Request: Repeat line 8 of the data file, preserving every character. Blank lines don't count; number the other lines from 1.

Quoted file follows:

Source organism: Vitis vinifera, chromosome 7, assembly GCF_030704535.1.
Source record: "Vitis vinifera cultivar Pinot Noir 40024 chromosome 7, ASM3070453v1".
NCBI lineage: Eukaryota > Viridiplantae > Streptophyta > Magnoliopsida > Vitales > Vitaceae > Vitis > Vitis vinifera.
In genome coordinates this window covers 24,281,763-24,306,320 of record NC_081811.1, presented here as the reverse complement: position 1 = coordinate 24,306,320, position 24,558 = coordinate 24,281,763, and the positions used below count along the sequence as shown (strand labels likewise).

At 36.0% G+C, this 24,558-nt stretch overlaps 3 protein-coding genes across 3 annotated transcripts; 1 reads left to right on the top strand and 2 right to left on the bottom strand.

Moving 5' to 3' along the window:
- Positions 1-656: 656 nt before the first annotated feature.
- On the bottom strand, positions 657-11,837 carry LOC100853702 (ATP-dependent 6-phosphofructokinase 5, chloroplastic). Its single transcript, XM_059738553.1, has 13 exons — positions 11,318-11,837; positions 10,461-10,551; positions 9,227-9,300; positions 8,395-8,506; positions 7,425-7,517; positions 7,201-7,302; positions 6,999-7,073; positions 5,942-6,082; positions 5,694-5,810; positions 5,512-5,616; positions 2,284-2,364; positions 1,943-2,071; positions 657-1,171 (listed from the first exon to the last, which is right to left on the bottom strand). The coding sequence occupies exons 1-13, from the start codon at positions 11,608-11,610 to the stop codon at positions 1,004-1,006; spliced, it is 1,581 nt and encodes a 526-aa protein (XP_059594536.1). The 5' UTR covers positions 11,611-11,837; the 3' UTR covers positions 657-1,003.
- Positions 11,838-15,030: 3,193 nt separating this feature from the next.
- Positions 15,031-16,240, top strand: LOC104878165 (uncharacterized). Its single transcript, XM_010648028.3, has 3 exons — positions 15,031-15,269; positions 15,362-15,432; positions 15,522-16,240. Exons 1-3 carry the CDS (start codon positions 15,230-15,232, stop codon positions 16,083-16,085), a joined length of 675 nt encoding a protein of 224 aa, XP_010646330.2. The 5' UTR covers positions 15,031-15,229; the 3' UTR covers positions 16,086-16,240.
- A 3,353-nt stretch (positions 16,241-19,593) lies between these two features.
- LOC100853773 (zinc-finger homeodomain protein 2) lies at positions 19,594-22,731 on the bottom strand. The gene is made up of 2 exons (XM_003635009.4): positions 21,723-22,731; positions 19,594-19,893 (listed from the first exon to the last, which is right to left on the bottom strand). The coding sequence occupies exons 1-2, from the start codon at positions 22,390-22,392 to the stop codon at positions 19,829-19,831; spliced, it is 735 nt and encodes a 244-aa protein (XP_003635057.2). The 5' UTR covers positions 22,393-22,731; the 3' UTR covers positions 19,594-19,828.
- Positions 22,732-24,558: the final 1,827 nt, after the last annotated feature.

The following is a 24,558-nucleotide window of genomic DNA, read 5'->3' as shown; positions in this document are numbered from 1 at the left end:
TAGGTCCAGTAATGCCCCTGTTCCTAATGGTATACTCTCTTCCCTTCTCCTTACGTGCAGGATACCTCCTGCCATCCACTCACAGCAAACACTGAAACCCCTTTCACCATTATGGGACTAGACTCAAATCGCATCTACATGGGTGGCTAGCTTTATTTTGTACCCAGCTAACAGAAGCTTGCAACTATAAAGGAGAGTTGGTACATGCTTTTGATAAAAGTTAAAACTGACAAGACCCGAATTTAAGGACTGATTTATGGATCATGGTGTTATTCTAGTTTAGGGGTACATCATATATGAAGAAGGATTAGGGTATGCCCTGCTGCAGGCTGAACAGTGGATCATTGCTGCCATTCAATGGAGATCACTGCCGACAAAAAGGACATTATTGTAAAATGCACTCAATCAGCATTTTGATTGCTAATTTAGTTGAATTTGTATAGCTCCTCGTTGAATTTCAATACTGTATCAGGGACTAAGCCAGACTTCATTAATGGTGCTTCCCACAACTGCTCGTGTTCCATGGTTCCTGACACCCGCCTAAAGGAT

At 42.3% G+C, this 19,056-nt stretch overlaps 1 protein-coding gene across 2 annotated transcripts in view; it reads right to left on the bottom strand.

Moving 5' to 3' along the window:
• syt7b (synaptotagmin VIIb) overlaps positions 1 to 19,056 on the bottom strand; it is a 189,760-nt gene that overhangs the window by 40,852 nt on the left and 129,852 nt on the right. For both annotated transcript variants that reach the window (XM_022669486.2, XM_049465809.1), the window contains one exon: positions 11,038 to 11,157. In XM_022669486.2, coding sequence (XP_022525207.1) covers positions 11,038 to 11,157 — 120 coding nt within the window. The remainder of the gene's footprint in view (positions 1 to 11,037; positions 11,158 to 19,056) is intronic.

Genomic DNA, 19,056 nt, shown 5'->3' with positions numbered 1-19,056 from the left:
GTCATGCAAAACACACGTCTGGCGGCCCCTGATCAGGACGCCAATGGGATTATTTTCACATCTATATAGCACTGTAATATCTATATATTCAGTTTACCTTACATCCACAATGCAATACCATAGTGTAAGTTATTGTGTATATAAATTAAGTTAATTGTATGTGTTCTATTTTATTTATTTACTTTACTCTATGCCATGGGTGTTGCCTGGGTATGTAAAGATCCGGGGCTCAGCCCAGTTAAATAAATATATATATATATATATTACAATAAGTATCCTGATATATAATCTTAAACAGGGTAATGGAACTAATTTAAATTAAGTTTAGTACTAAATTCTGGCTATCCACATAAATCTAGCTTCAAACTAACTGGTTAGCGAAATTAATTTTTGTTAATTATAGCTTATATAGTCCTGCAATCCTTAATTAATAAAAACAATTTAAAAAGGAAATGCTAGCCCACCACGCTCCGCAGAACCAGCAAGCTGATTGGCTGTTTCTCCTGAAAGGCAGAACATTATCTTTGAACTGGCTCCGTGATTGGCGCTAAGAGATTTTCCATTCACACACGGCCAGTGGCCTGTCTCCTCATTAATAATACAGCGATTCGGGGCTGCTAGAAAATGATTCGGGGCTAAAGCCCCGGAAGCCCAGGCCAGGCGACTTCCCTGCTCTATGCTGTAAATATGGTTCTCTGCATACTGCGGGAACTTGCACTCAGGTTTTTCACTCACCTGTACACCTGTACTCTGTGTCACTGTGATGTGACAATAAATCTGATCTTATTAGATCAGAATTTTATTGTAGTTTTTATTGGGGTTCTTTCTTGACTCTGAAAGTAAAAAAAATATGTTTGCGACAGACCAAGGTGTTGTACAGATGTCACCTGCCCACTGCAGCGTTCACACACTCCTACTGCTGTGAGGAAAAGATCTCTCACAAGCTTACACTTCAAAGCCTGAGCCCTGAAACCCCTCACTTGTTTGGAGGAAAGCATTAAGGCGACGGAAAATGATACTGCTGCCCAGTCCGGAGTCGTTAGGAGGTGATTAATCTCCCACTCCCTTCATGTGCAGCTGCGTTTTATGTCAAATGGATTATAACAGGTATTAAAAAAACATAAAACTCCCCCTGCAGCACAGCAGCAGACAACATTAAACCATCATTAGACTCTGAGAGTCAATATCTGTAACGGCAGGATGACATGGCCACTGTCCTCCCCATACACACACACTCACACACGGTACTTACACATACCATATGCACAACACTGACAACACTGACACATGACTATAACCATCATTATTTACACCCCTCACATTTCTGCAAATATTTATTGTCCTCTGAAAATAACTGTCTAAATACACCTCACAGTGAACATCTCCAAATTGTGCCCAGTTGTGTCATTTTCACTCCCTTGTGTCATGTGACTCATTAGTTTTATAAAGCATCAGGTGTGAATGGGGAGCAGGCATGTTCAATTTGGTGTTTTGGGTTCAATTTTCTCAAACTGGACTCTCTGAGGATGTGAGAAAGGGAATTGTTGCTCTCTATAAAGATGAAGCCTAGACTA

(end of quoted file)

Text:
- On the bottom strand, positions 657-11,837 carry LOC100853702 (ATP-dependent 6-phosphofructokinase 5, chloroplastic). Its single transcript, XM_059738553.1, has 13 exons — positions 11,318-11,837; positions 10,461-10,551; positions 9,227-9,300; positions 8,395-8,506; positions 7,425-7,517; positions 7,201-7,302; positions 6,999-7,073; positions 5,942-6,082; positions 5,694-5,810; positions 5,512-5,616; positions 2,284-2,364; positions 1,943-2,071; positions 657-1,171 (listed from the first exon to the last, which is right to left on the bottom strand). The coding sequence occupies exons 1-13, from the start codon at positions 11,608-11,610 to the stop codon at positions 1,004-1,006; spliced, it is 1,581 nt and encodes a 526-aa protein (XP_059594536.1). The 5' UTR covers positions 11,611-11,837; the 3' UTR covers positions 657-1,003.